Prominent liberal columnist Paul Krugman recently wrote that “considering its scope, [John] Kerry’s health plan has received remarkably little attention.” Krugman may not enjoy watching it get the attention it deserves: The Kerry health plan would undermine health coverage and reform more than any proposal since President Clinton’s Health Security Act, and deserves as much scrutiny.
First off, Kerry would greatly expand eligibility for Medicaid, the government health program originally devised to provide coverage for the poor. This move would:
- Spend hundreds of billions of dollars to provide coverage to millions who already have it.
- Increase the cost of private insurance.
- And cause many to lose their current coverage involuntarily, leaving them with worse coverage or none at all.
According to Rand Health (the health‐care division of Rand Corporation, the nonpartisan think tank), up to half of those who enroll in Medicaid under eligibility expansions already have private insurance but drop it — or are dropped by their employer — when they become eligible. Combined with estimates from former Clinton health official Ken Thorpe, this suggests that under the Kerry plan, taxpayers would spend $300 billion over 10 years to provide Medicaid coverage to as many as 18 million people who already have private coverage today.
Those who end up on Medicaid may find it a poor substitute: The Kaiser Family Foundation reports that women on Medicaid have twice as much difficulty finding a doctor who will see them as women with private insurance.
And draining 18 million paying, risk‐spreading customers from private pools would make the coverage even more expensive — which in turn would cause more workers to lose the coverage they now have.
Second, Kerry proposes a “health alliance” where all employers and individuals could purchase taxpayer‐subsidized coverage from a menu of options, much like federal employees do. This move:
- Is unlikely to expand coverage.
- Could eliminate federal workers’ choices.
- And would serve as a platform for a government takeover of private health insurance.
Rand Health found that when states tried similar reforms, “alliances did not have their intended effects. They did not increase the percentage of small businesses that offered health insurance, nor did they reduce small‐group market health insurance premiums.”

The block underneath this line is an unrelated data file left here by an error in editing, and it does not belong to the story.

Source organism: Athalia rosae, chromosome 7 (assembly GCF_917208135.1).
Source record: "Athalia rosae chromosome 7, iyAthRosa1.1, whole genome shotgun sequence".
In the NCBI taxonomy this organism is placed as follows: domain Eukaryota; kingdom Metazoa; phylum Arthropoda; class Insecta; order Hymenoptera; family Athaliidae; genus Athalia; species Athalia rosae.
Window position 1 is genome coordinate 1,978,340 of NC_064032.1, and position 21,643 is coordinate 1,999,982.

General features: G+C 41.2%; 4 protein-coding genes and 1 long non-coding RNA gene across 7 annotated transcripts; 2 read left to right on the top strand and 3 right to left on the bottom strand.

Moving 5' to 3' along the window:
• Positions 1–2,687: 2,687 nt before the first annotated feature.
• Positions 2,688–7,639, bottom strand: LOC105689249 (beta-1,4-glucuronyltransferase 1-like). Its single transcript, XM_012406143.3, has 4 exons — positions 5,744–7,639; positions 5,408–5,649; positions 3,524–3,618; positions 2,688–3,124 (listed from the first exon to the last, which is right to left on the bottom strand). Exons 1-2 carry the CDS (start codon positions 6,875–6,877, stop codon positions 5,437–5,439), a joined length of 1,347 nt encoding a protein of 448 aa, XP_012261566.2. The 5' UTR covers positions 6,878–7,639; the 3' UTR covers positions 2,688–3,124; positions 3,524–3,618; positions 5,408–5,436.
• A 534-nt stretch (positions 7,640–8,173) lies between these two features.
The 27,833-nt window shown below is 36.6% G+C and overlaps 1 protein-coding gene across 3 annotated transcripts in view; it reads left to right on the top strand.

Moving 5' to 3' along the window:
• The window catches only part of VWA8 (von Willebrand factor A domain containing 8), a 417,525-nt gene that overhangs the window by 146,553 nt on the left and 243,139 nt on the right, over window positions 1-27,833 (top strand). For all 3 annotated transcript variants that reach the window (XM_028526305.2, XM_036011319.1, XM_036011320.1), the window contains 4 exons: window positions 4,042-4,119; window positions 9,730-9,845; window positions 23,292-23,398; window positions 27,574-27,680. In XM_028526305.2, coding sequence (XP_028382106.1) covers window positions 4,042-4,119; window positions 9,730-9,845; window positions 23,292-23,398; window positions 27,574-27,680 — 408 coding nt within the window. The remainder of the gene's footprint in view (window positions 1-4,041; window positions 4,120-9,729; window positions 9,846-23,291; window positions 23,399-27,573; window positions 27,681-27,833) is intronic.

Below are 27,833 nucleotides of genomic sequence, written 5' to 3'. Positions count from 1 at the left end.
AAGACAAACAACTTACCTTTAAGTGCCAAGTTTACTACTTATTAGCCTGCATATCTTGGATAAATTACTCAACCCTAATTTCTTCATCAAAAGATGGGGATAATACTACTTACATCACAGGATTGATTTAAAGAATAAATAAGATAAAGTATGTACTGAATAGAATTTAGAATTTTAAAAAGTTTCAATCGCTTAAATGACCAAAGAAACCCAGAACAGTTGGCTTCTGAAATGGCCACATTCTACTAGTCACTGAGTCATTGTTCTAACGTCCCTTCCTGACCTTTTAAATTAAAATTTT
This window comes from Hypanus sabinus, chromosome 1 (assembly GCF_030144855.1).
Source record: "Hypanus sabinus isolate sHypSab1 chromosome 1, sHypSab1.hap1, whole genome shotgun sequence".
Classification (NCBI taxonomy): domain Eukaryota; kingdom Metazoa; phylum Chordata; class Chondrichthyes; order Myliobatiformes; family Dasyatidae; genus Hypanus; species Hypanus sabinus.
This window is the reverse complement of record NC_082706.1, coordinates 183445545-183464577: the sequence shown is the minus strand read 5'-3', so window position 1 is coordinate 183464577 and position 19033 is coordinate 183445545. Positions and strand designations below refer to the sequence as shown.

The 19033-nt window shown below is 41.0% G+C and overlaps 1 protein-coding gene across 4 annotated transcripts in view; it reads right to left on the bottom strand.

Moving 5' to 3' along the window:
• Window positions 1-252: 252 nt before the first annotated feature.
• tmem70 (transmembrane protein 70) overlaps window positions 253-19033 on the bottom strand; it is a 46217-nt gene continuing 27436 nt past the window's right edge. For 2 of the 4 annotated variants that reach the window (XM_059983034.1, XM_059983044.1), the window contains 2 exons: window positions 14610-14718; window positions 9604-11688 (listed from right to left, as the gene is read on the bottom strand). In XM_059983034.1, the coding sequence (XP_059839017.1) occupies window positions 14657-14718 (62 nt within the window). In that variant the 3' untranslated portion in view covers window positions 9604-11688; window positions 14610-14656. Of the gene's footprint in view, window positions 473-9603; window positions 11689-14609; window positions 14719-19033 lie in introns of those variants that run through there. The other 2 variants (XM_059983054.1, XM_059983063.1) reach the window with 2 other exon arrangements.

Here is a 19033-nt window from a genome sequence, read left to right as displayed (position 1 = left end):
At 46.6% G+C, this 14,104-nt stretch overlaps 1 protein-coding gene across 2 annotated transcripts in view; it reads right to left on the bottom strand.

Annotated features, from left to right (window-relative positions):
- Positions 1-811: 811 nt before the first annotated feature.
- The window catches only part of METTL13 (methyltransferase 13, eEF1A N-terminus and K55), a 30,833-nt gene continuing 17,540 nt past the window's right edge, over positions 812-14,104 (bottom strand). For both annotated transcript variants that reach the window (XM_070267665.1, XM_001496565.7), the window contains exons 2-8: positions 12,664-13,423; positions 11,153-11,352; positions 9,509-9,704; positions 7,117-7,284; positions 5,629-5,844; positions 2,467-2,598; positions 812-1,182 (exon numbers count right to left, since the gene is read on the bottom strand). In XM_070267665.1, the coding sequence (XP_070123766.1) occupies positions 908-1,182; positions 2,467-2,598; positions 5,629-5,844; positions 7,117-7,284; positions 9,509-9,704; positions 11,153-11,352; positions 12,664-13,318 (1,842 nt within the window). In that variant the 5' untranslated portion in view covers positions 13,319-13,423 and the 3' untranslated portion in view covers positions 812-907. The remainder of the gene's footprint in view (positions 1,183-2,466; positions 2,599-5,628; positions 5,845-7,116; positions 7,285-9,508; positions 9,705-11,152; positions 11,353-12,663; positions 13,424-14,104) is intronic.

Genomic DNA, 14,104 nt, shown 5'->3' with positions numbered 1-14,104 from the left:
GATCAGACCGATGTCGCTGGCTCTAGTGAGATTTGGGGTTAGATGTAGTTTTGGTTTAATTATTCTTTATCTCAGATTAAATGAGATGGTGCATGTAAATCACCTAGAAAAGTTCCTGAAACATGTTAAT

Under the Kerry proposal, insurers would have to offer the same plans to both federal workers and those in the Kerry health alliance. Any plan that proves unprofitable in one would be taken away from the other — which could take away from federal workers the coverage they now enjoy.
Finally, the proposal’s lavish subsidies seem designed to draw all insurers and insured into the Kerry health alliance, where they would meet Kerry’s third and final proposal.
For health plans in the alliance, Kerry proposes having the federal government pay three‐fourths of all claims over $50,000 — that is, he’d nationalize a large share of the health‐insurance industry. Over time, this would lead to nationalization of the entire industry.
With the deficit growing and health‐care costs climbing, the federal government would need to limit its exposure (for claims below $50,000 as well, to ensure patients do not “unnecessarily” reach that threshold). The most likely tools would be those used in Medicare: coverage standards, price controls, administrative bureaucracy and fraud prosecutions. As a preview of things to come, Kerry already proposes allowing the federal government to approve premiums within the health alliance.
By starting small, over time Kerry could achieve what Clinton could not: an effective government takeover of the health‐care sector.
Thorpe’s widely cited cost estimate of what the Kerry plan would cost — $653 billion over 10 years — also doesn’t withstand scrutiny. First, Thorpe’s projections cover nine years, not 10. Second, they implausibly erase much of the cost by assuming the Kerry plan would so increase efficiency that taxpayers would get back 30 cents of every dollar spent.
Without those projected savings and with a 10th year added in, Thorpe’s projections suggest the Kerry plan would cost $1.1 trillion over 10 years — which most agree would require a broad‐based tax increase.
Despite all this, Kerry’s most alarming policy is his long‐standing opposition to health savings accounts, a new coverage option made available this year. Since January, tens of thousands of uninsured Americans have gained coverage with health savings accounts, and millions more could do so soon.
Kerry has voted against health savings accounts in the past and today likens them to the tax relief he seeks to eliminate. His allies in the Senate have introduced legislation to repeal them, even though that would cut off the surest way to make health insurance affordable.
America is not without her health‐care problems, and serious changes are needed. Certainly no presidential candidate has perfect answers. But a status quo that includes health savings accounts is far better than the vision put forth by Sen. Kerry.